Male Restroom Etiquette is a parody of an educational film of the 1950s or 1960s, with the requisite stentorian voice-over and preposterous slippery-slope reasoning. This is also an example of one of the most compelling forms of fan folk culture, the video-game-based homebrew animation called machinima. This video was produced using captures from The Sims 2. Unlike many instances of machinima, this one was made to be accessible beyond the fan community, to bridge the videogame and machinima subcultures to the larger online video audience. It won the best writing award at this year's Mackies (the Oscars of the form).
It has been on the "air" for more than two years, but Rocketboom, the daily program seen by as many as 300,000 viewers (this is a matter of some controversy), continues to be the standard against which videoblogs are measured. Its first host, Amanda Congdon, departed in July after a dispute with her partner in creating the show, Andrew Baron. She was replaced by the very funny and talented Joanne Colan, formerly a VJ on MTV Europe, who has only improved what was already a formidable franchise. After the split, Congdon did her own thing, Amanda Across America, traveling the country with her camera and microphone to interview some of the bigger personalities in web culture (Craig Newmark, Jeff Jarvis) among others. After that she signed on with HBO and ABC to do her new-fashioned thing on that old-fashioned medium, television.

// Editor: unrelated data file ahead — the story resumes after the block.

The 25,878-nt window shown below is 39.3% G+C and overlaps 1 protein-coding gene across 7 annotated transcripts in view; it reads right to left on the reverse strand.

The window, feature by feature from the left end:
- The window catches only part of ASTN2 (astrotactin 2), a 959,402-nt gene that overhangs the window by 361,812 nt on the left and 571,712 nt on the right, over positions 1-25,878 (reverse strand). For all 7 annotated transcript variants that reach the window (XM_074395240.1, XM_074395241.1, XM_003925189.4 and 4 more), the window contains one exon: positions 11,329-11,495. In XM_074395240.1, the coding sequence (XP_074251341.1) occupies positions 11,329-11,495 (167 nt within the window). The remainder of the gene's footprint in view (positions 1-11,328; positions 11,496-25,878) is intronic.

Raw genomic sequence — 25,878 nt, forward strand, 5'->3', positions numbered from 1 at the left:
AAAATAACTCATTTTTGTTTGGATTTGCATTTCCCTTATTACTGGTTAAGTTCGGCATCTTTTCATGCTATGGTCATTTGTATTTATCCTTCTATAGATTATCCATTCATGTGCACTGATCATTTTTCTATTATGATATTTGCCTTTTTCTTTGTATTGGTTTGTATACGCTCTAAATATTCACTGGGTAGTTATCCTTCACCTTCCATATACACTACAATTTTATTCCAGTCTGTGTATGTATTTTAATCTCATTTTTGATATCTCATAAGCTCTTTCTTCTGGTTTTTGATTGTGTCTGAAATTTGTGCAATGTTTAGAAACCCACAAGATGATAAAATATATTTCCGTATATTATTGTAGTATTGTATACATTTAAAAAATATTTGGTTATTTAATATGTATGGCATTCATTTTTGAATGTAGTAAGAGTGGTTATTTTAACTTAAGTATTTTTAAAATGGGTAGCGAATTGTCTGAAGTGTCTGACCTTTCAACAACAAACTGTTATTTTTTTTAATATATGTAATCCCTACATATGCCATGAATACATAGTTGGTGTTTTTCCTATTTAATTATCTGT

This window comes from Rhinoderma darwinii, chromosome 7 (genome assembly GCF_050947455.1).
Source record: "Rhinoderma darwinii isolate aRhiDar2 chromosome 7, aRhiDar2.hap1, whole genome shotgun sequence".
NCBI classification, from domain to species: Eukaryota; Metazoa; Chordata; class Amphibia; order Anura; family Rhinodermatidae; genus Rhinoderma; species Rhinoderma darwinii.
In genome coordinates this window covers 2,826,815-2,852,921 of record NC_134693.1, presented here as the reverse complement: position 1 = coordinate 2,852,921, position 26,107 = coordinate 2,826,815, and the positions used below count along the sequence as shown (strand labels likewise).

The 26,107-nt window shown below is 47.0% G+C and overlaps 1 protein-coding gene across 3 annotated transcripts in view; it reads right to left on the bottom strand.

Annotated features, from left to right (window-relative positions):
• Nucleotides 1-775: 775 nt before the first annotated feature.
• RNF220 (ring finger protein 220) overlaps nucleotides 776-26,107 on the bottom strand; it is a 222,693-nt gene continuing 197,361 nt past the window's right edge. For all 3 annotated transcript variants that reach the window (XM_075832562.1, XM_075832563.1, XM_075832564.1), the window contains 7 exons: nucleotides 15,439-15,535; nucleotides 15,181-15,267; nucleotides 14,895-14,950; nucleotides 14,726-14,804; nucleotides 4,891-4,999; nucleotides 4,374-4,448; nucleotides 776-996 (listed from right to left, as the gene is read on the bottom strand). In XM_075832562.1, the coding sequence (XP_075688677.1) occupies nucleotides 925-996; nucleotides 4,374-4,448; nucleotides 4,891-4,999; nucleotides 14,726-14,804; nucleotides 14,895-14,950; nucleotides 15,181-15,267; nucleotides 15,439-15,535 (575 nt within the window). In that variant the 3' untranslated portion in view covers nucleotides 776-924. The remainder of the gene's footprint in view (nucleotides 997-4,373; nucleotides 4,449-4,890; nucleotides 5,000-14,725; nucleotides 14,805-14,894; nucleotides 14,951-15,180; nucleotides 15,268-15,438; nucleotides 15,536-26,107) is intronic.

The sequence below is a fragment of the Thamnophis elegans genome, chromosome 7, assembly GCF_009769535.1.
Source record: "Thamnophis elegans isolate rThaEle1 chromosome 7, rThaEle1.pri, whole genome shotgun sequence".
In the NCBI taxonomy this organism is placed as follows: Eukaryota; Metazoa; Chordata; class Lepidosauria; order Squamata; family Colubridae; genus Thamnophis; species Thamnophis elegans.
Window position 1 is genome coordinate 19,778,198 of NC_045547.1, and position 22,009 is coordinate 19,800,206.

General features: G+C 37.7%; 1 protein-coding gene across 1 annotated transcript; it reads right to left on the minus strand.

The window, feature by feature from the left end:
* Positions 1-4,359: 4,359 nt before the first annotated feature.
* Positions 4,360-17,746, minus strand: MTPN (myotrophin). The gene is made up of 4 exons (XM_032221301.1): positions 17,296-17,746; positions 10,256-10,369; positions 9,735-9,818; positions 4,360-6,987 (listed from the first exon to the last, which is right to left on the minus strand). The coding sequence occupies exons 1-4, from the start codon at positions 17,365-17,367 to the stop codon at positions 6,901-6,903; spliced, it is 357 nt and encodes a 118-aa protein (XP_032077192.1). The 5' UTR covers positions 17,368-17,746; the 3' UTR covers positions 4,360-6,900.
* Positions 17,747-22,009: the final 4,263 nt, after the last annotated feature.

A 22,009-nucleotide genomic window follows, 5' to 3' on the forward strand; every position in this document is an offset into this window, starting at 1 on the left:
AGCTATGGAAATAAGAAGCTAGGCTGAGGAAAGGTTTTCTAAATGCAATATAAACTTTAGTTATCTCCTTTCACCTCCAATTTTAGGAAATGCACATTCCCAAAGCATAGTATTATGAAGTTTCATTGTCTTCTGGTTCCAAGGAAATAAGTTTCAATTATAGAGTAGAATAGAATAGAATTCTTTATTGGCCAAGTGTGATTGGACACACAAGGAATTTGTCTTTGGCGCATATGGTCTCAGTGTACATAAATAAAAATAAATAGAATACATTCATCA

Galacticast is a sci-fi parody videoblog by Rudy Jahchan and Casey McKinnon, the Nichols and May of web geek-chic. Galacticast's production values, although still crude next to, say, Lord of the Rings, are a dozen notches above most of the amateur content online. Jahchan and McKinnon have a green screen and aren't afraid to overuse it, and McKinnon is especially adept in front of the camera. Galacticast has goofed on everything from Dr. Who to Superman II and although it helps to be as big a sci-fi fan as they are, their videos are worth watching just to see what industrious and talented media producers can do within DIY parameters. (Jahchan and McKinnon were recently profiled on ReelPop.)
Jonathan Coulton is a singer-songwriter who makes his songs available for anyone to use in making videos. Several of them have been set to slideshows of images from the photosharing site Flickr that are remixable under a Creative Commons license. The first of these, Flickr.mov, is about Flickr itself--about all of the things one can find among the millions of photos posted to its pages. Neither the song nor the images are really outstanding, but the combination of the music and photos is a fascinating collaboration among hundreds of strangers. Of all of these videos, this one seems most emblematic to me of the aesthetic potential of the grassroots culture promoted by web evangelists. (Also see the Coulton videos Over There and Ikea.)